Monday, July 22, 2013

U.S. Lawmakers & Diplomats Urge Surrender to Iran, But Supreme Leader Says U.S. Cannot be Trusted


U.S. Lawmakers Urge Opening to Iran, But Supreme Leader Says U.S. Cannot be Trusted

July 22, 2013 - 4:20 AM

By Patrick Goodenough

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Iranian president-elect Hasan Rouhani, center, listens with other senior officials as supreme leader Ayatollah Ali Khamenei addresses an iftar gathering on Sunday, July 21, 2013. (Photo: Office of the supreme leader)

( – As the Aug. 4 inauguration of Iran’s “moderate” new president approaches, supreme leader Ayatollah Ali Khamenei warned him on Sunday night not to trust the United States and not to be optimistic about possible bilateral talks.

The ayatollah’s advice to Hasan Rouhani comes at a time when a significant number of U.S. lawmakers are urging President Obama to cautiously explore possible openings with Iran’s next president.

A letter signed by more than 130 members of the U.S. House from both parties acknowledged the presidency’s limitations in the Iranian political system, previous disappointments as well as mixed signals on the nuclear issue from Rouhani himself.

But it argued that it would still be a mistake not to test whether his election “represents a real opportunity for progress toward a verifiable, enforceable agreement on Iran's nuclear program that ensures the country does not acquire a nuclear weapon.”

Many hope that Rouhani’s election last month may lead to an improvement in relations with the West after President Mahmoud Ahmadinejad’s often-turbulent two terms in office, but Tehran’s foreign and nuclear policy is controlled by the supreme leader. Khamenei, now 74, has held the post through three eight-year presidencies and is expected to remain at the helm until his death.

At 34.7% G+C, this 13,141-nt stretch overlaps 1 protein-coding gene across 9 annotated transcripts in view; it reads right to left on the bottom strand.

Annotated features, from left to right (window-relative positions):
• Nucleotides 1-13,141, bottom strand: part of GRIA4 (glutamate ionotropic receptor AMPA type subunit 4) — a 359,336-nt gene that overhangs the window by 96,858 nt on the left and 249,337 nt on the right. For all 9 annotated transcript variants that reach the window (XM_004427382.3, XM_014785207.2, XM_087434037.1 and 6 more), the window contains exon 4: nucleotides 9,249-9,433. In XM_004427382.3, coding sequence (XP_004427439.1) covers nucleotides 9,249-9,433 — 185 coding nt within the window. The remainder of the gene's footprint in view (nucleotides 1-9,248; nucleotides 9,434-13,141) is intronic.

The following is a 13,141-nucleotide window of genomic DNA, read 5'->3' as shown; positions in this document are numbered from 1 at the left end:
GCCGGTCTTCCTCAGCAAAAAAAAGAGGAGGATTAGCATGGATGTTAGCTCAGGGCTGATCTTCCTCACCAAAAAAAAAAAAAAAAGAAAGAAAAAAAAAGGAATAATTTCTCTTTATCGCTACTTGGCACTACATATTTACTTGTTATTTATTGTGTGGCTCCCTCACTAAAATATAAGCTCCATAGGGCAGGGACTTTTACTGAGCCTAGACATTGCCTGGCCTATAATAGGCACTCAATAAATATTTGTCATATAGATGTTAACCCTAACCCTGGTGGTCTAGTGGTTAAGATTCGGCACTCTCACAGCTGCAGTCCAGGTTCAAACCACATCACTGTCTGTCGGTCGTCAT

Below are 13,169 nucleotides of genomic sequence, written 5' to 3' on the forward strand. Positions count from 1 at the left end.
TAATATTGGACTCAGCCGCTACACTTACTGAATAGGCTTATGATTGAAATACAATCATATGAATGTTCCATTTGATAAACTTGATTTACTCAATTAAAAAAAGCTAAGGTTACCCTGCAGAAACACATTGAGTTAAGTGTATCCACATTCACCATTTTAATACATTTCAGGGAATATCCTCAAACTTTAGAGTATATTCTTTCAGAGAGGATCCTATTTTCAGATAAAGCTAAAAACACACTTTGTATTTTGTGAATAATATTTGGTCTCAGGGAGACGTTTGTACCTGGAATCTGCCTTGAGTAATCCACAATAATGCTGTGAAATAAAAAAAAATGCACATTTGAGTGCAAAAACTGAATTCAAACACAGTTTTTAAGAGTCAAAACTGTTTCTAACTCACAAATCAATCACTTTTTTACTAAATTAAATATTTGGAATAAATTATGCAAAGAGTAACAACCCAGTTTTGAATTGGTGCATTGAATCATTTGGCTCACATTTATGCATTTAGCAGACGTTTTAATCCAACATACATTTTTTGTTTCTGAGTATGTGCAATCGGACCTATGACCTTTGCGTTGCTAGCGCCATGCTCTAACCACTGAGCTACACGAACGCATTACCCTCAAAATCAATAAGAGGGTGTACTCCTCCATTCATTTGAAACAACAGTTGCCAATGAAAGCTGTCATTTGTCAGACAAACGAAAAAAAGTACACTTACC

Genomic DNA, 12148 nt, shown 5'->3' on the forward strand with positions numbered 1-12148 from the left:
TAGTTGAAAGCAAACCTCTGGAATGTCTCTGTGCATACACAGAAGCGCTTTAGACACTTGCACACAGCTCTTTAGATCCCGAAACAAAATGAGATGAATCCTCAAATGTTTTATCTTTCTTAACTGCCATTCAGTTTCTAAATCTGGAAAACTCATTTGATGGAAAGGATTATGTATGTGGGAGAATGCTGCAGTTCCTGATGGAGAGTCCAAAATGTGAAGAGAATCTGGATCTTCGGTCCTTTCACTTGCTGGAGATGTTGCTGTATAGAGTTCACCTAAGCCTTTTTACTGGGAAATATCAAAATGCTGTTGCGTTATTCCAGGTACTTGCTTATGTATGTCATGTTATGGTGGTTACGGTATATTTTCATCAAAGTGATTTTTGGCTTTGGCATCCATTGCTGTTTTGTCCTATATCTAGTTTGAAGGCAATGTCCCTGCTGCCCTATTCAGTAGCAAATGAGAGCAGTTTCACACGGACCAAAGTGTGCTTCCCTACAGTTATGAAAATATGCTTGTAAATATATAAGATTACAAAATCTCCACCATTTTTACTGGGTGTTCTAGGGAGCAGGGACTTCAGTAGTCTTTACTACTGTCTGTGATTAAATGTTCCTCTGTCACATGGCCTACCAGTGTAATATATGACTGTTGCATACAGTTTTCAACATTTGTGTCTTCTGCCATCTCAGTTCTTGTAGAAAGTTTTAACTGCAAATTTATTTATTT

Addressing a Ramadan end-of-fasting iftar with senior officials including Rouhani and Ahmadinejad, Khamenei told them that “the Americans are untrustworthy, they are illogical, and they are not frank in their interactions.”

“Stands adopted by U.S. officials during the recent few months, too, once again confirmed the necessity of being pessimist about them,” the official IRNA news agency quoted him as telling his audience.

Khamenei repeated an earlier comment that he has not prohibited talks with the U.S. on certain topics, such as the situation in Iraq in past years. But IRNA reported that he also cautioned that, in its interaction with the outside world Iran “should not forget the conduct of our enemies.”

And, in apparent reference to the ongoing international dispute over Iran’s nuclear activities, Khamenei advised that “the art in interaction with the world is to continue your path without the other party being able to stop you. If interaction with the world causes retreat from the path, it is a loss.”

“We’ve always believed and continue to believe in interaction with the world but the important point is to understand the other party and determine its goals and tactics, because we will be tripped up if we don’t understand them correctly,” he told the iftar gathering.